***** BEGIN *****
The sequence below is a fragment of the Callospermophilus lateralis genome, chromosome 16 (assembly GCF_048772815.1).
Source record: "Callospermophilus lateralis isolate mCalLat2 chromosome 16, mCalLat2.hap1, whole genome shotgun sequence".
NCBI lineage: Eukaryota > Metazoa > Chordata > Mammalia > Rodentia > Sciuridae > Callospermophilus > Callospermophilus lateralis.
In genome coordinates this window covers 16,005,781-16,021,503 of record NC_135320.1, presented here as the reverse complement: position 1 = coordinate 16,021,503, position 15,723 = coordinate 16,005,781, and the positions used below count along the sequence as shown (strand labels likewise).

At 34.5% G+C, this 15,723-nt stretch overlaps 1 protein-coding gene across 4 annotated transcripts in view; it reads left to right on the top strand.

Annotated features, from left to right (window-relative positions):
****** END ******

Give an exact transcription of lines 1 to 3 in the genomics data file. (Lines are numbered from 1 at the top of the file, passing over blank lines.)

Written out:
The sequence below is a fragment of the Callospermophilus lateralis genome, chromosome 16 (assembly GCF_048772815.1).
Source record: "Callospermophilus lateralis isolate mCalLat2 chromosome 16, mCalLat2.hap1, whole genome shotgun sequence".
NCBI lineage: Eukaryota > Metazoa > Chordata > Mammalia > Rodentia > Sciuridae > Callospermophilus > Callospermophilus lateralis.